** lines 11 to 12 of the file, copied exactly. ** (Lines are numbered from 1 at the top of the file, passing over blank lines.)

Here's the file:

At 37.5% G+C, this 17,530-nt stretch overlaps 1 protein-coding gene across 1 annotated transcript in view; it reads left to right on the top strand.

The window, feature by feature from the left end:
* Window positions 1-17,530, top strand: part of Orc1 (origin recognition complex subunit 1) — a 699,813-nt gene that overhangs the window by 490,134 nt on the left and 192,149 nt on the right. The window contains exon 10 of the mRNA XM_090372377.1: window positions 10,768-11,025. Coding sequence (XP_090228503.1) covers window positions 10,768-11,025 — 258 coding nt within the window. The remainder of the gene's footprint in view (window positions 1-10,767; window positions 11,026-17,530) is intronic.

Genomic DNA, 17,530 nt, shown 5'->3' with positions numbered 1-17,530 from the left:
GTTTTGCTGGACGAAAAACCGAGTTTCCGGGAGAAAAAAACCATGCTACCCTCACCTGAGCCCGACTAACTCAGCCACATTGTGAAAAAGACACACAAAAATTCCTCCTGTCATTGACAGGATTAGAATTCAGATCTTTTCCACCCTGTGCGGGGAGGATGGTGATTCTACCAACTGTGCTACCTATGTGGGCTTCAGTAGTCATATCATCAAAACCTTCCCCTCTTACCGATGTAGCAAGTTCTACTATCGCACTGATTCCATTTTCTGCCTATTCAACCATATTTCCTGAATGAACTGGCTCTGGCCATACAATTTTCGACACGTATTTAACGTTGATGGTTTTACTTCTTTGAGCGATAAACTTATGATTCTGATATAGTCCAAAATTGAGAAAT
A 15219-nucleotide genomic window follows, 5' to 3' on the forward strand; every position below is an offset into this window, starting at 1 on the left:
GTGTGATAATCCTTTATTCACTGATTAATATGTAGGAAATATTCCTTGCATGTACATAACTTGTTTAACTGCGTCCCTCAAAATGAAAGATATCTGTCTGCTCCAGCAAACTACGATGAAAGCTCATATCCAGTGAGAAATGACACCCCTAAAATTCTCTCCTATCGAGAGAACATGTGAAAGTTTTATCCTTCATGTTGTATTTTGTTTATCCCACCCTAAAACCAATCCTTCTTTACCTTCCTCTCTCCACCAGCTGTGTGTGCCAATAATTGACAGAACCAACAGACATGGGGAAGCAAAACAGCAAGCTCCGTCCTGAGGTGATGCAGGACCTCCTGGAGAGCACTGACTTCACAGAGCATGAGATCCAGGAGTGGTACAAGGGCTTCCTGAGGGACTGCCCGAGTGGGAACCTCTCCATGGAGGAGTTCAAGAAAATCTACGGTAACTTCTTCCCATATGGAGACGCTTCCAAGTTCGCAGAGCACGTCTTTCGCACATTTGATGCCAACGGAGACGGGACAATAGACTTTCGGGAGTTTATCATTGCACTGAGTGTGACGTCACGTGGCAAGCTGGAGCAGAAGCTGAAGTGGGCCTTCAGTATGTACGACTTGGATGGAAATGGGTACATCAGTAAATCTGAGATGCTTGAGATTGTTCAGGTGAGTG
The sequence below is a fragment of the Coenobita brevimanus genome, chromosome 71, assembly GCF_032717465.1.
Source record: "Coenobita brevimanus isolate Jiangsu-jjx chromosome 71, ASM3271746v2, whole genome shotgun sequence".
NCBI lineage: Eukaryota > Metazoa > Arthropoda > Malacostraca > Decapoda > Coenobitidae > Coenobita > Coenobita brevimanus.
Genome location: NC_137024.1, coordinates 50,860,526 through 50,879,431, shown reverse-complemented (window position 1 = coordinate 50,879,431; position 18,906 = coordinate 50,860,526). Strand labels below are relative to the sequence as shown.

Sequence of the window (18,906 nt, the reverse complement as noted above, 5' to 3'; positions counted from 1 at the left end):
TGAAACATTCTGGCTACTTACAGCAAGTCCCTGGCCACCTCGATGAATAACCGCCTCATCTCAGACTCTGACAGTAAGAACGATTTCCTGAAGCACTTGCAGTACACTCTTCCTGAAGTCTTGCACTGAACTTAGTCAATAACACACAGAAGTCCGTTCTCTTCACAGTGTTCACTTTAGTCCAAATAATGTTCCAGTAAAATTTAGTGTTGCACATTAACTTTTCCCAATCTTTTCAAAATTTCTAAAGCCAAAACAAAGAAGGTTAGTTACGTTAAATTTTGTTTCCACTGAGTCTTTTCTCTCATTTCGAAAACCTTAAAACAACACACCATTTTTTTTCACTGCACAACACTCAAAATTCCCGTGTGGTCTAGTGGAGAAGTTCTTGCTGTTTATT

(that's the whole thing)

Genome location: NC_137024.1, coordinates 50,860,526 through 50,879,431, shown reverse-complemented (window position 1 = coordinate 50,879,431; position 18,906 = coordinate 50,860,526). Strand labels below are relative to the sequence as shown.

Sequence of the window (18,906 nt, the reverse complement as noted above, 5' to 3'; positions counted from 1 at the left end):